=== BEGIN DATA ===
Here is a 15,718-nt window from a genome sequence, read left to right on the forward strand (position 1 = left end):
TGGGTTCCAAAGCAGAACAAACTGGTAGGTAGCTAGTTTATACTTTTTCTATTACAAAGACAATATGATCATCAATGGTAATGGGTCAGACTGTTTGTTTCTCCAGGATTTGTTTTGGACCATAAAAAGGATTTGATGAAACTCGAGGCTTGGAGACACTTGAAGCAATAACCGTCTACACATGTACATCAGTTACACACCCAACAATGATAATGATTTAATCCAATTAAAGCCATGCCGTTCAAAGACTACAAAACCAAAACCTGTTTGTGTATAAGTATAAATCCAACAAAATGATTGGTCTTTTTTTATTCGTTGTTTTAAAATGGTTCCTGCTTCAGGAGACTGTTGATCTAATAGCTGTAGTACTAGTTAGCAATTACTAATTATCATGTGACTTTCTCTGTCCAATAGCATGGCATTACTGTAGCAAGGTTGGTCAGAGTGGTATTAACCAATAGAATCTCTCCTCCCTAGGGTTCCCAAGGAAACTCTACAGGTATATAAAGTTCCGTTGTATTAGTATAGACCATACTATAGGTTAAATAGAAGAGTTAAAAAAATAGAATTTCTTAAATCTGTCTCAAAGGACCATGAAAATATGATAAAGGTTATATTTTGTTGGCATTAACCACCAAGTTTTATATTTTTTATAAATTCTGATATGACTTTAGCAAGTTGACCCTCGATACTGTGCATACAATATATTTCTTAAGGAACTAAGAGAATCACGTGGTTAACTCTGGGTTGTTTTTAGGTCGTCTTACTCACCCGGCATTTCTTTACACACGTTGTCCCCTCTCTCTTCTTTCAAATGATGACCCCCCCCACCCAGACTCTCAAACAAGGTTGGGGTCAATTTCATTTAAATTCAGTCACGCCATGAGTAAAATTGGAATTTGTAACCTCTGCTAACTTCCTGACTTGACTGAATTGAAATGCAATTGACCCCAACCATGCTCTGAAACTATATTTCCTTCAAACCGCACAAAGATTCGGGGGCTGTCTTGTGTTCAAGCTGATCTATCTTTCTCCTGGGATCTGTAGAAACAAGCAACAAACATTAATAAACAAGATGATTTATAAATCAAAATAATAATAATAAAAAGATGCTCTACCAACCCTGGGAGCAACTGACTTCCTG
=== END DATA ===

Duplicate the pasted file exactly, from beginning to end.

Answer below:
Here is a 15,718-nt window from a genome sequence, read left to right on the forward strand (position 1 = left end):
TGGGTTCCAAAGCAGAACAAACTGGTAGGTAGCTAGTTTATACTTTTTCTATTACAAAGACAATATGATCATCAATGGTAATGGGTCAGACTGTTTGTTTCTCCAGGATTTGTTTTGGACCATAAAAAGGATTTGATGAAACTCGAGGCTTGGAGACACTTGAAGCAATAACCGTCTACACATGTACATCAGTTACACACCCAACAATGATAATGATTTAATCCAATTAAAGCCATGCCGTTCAAAGACTACAAAACCAAAACCTGTTTGTGTATAAGTATAAATCCAACAAAATGATTGGTCTTTTTTTATTCGTTGTTTTAAAATGGTTCCTGCTTCAGGAGACTGTTGATCTAATAGCTGTAGTACTAGTTAGCAATTACTAATTATCATGTGACTTTCTCTGTCCAATAGCATGGCATTACTGTAGCAAGGTTGGTCAGAGTGGTATTAACCAATAGAATCTCTCCTCCCTAGGGTTCCCAAGGAAACTCTACAGGTATATAAAGTTCCGTTGTATTAGTATAGACCATACTATAGGTTAAATAGAAGAGTTAAAAAAATAGAATTTCTTAAATCTGTCTCAAAGGACCATGAAAATATGATAAAGGTTATATTTTGTTGGCATTAACCACCAAGTTTTATATTTTTTATAAATTCTGATATGACTTTAGCAAGTTGACCCTCGATACTGTGCATACAATATATTTCTTAAGGAACTAAGAGAATCACGTGGTTAACTCTGGGTTGTTTTTAGGTCGTCTTACTCACCCGGCATTTCTTTACACACGTTGTCCCCTCTCTCTTCTTTCAAATGATGACCCCCCCCACCCAGACTCTCAAACAAGGTTGGGGTCAATTTCATTTAAATTCAGTCACGCCATGAGTAAAATTGGAATTTGTAACCTCTGCTAACTTCCTGACTTGACTGAATTGAAATGCAATTGACCCCAACCATGCTCTGAAACTATATTTCCTTCAAACCGCACAAAGATTCGGGGGCTGTCTTGTGTTCAAGCTGATCTATCTTTCTCCTGGGATCTGTAGAAACAAGCAACAAACATTAATAAACAAGATGATTTATAAATCAAAATAATAATAATAAAAAGATGCTCTACCAACCCTGGGAGCAACTGACTTCCTG